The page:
Skip to main content
newsletter

This is the weekly Careers newsletter. If you’re reading this on the web or someone forwarded this e-mail newsletter to you, you can sign up for Globe Careers and all Globe newsletters here.

Déjà Leonard is a copywriter and freelance journalist based in Calgary.

There’s no doubt that having tough conversations – like negotiating a raise, firing someone or giving your notice – has always been hard.

HR and people management expert Amanda Hudson says remote or hybrid work can add complexity to the already challenging conversations.

“I think if anything, the increase of remote work has made people feel like they can avoid having difficult conversations for longer, or simply use a messaging tool to share their concern with people versus having the conversation live,” she says.

While it may be tempting to leave uncomfortable topics for an e-mail or text message, Ms. Hudson says it should almost never be done.

Other factors can also impact your ability to have these conversations. If you’re working from home there may be extra distractions from family members. Or, you might be wondering what the best etiquette is; should you have your camera on or off? How long of a silence is appropriate given Zoom can sometimes lag?

Ms. Hudson says people typically avoid tough conversations because they don’t want to hurt other people’s feelings.

“Usually, if we’re in a position to have a difficult conversation with someone, there’s a breakdown of trust in the relationship and we’re projecting what the conversation will be like and assuming the worst,” she says.

Regardless, these conversations are essential, and Ms. Hudson says there are consequences for avoiding them, even if you think the issue will resolve itself – which it typically doesn’t.

She says over time, the conversation just gets harder to have.

“As more time passes, additional factors come into play and are piled on, which causes a further breakdown to the relationship – making the conversation increasingly difficult and complex,” she says.

The good news is there are a few key things you can do to prepare for a tough conversation, whether you’re a manager or not.

  1. Be clear on your purpose. “Identify why you are embarking on this difficult conversation in the first place. With one sentence, can you describe what you want from the other person?” Ms. Hudson asks. Once you’re clear on your purpose, you can start to let go of the assumptions you’ve made.
  2. Keep an open mind. Once you’ve stated the purpose of your conversation, “really listen,” she says. “Ask open-ended questions like ‘what would you like to see happen?’ or ‘tell me more about …’ and listen some more.”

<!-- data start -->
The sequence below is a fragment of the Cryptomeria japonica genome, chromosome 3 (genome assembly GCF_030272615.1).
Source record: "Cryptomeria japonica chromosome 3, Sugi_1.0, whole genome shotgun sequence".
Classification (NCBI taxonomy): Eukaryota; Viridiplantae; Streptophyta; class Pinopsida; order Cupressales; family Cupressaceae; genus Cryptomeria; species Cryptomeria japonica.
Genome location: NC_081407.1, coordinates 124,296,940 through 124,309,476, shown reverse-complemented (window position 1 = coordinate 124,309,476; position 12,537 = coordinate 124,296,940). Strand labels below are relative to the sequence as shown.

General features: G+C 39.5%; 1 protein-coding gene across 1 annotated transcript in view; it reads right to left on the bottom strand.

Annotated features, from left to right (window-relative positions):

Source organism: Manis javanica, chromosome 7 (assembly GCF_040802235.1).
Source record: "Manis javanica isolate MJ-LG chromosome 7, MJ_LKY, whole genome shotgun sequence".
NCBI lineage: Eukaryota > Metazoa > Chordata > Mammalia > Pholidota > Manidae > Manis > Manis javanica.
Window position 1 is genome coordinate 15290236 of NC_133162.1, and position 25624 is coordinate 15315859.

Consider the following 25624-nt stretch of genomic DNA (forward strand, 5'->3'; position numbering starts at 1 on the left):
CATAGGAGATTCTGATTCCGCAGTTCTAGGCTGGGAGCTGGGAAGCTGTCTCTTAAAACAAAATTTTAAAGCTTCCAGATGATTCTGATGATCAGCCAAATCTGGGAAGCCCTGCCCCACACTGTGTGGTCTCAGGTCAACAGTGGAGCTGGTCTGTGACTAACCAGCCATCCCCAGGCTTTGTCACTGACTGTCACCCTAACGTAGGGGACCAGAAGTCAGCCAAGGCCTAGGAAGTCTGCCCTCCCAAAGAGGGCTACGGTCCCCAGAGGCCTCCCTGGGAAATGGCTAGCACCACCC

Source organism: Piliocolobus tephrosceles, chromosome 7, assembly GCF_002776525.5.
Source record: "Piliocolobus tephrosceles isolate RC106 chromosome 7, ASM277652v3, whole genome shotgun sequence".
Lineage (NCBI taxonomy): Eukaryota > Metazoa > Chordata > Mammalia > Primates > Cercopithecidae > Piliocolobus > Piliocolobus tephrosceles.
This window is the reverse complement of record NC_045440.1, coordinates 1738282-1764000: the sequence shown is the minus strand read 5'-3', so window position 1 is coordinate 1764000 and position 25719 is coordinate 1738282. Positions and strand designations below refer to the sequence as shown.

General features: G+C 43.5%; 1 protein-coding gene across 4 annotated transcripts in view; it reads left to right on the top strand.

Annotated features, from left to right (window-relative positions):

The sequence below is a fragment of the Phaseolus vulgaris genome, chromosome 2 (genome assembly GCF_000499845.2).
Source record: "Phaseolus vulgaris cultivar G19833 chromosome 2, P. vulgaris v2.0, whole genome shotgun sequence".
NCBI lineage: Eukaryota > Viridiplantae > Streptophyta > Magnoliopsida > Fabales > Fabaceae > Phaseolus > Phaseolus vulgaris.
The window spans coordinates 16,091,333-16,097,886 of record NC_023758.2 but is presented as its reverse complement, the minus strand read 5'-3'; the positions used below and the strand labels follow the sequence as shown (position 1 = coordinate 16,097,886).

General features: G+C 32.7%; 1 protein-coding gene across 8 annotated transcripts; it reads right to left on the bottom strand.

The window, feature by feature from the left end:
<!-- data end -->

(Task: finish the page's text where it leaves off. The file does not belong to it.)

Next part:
Ultimately, if you have a difficult conversation coming up, Ms. Hudson says it’s a good time for reflection.

Especially if you’re a manager, she says to first take responsibility for the situation you’ve found yourself in.

“Ask yourself how you contributed to this negative situation and you’ll likely find something you can change before you even need to speak to someone else,” she says.

“When people have a high level of trust with others, conversations don’t need to be hard. Focus on building trust with the people around you and you’ll greatly reduce the number of difficult conversations you need to have.”

What I’m reading around the web

  • Only 40 per cent of workers report being happy while on the job. Watch this TED Talk for insight into what actually makes employees happy, and how companies can reap the benefits of creating a culture where people feel satisfied.
  • Data is one of the key levers you use to strengthen the relationship between your company and your customers. From better understanding their wants and needs to giving them peace of mind, here are a few ways to make the best use of the data you have.
  • One man’s desperate mission to save our soil has started a movement. So far, he has secured pledges from 74 countries to preserve their soil through sustainable farming, with the end goal of encouraging national governments to mandate a minimum of 3-6 per cent organic content in their agricultural soils.
  • Experts say more businesses are opting into tipping, which means you may start being prompted for a tip at places like private liquor stores. This move would allow employees to make more cash, while companies can avoid raising their wages.

Have feedback for this newsletter? You can send us a note here.